The Week, in a Word

“Light” October 30, 2012

Filed under: Uncategorized — Jacqueline @ 11:10 pm

Thanks to Hurricane Sandy, Swarthmore shut down for the first time in anyone’s memory (at least 34 years). The power went out in my dorm, except for a few generator-powered lights in the hallway, where a bunch of my hallmates and I gathered for card games last night, and half of the bathroom. This meant that this morning, when I decided to be hygienic for a change and take a shower, I was showering in the dark.

Now, for a wide variety of reasons, I found this a… stressful prospect.


Luckily, I had some battery-operated faux candles (they even smell nice!) from Target, and I decided to use them to make my morning shower slightly less scary. This was only a little bit successful, since they’re not very bright and they flicker a lot, so it ended up still being terrifying, yet also somewhat… romantic?… which only added to the overall creepiness.

But I went ahead alone in the bathroom, jumping at my own shadow on the tile walls, and I started thinking about light. I was remembering going to Quaker Meeting on Sunday, because Quakers talk about the Light, i.e. the inner light of the divine in each of us, pretty often. To think comforting thoughts for a person, or say prayers for them, is to “hold them in the Light.”

My grandmother passed away last week, and when I was notifying professors that I would be missing class, I was surprised by how many of them replied, “I’ll be holding your grandmother and your family in the Light.” What does this even mean? And why do I find it so touching? I don’t really know. But I know that nobody wants to be left in the dark. We want to be thought of, and seen, and we want to be able to see.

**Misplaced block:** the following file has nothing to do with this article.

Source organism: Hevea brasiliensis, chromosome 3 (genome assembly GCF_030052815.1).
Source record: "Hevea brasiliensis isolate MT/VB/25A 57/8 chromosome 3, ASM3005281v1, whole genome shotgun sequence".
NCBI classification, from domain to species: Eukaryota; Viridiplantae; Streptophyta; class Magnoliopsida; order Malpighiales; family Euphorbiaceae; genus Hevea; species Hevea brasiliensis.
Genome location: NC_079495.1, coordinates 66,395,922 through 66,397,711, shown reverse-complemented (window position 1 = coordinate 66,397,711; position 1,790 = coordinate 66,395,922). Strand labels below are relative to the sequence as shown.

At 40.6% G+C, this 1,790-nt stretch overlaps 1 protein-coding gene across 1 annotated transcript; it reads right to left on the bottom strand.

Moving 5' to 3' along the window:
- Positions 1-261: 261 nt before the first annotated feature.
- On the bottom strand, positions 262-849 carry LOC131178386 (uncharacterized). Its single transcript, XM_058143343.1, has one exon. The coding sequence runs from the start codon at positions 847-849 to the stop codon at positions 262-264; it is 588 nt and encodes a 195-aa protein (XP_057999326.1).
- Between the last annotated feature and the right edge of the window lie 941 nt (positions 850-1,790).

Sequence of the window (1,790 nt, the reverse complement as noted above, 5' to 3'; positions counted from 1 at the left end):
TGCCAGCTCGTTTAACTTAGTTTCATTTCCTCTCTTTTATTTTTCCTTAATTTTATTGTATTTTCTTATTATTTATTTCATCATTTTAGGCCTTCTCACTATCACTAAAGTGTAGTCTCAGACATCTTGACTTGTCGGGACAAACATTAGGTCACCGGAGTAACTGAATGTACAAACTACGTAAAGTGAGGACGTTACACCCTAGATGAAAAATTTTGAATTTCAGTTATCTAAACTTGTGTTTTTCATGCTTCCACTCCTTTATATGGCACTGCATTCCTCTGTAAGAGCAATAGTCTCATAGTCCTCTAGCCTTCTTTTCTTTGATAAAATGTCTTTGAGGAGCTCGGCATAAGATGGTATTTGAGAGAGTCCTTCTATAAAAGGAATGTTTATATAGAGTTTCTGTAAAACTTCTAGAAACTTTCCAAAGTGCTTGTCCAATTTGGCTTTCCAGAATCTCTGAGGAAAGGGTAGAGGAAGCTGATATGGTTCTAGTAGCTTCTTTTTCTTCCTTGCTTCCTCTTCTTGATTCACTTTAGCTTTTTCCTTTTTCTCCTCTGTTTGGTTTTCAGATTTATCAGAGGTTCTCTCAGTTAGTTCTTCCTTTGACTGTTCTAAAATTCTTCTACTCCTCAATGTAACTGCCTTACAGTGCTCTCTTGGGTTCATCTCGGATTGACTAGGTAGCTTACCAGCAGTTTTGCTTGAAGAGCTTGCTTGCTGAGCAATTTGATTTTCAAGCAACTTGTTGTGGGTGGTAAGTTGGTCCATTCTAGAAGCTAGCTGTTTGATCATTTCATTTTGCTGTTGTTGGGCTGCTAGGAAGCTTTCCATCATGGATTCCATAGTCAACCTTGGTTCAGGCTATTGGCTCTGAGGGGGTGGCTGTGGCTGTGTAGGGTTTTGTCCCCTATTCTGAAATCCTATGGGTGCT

I’m lucky that I have professors who’ve rearranged schedules to accommodate me during the storm and during the week I spent at home for my grandmother’s wake and funeral. I’m lucky that I have friends who bought me balloons and took me for milkshakes when I was sad. I’m lucky that the power’s come back on, and that I do feel that I’m being held in the Light.

 

Simcha October 4, 2012

Filed under: Uncategorized — Jacqueline @ 6:56 pm

Yesterday afternoon, I went to a talk that my Hebrew professor, Helen Plotkin, was giving about a Jewish holiday called Sukkot that’s going on right now. It’s a festival week after the harvest, and it’s a time to celebrate. In Hebrew, the phrase is “z’man simchateinu,” which means, “the season of our rejoicing.” Helen talked about simcha, joy, and how it’s supposed to be the general mood after the harvest, even though the future is unclear and you really can’t know if there will be droughts or plagues just around the bend. In fact, part of the way that it was celebrated back in ancient times was by pouring huge quantities of water (a rather vital and rare resource in the desert) on the altar, rather than conserving it just in case.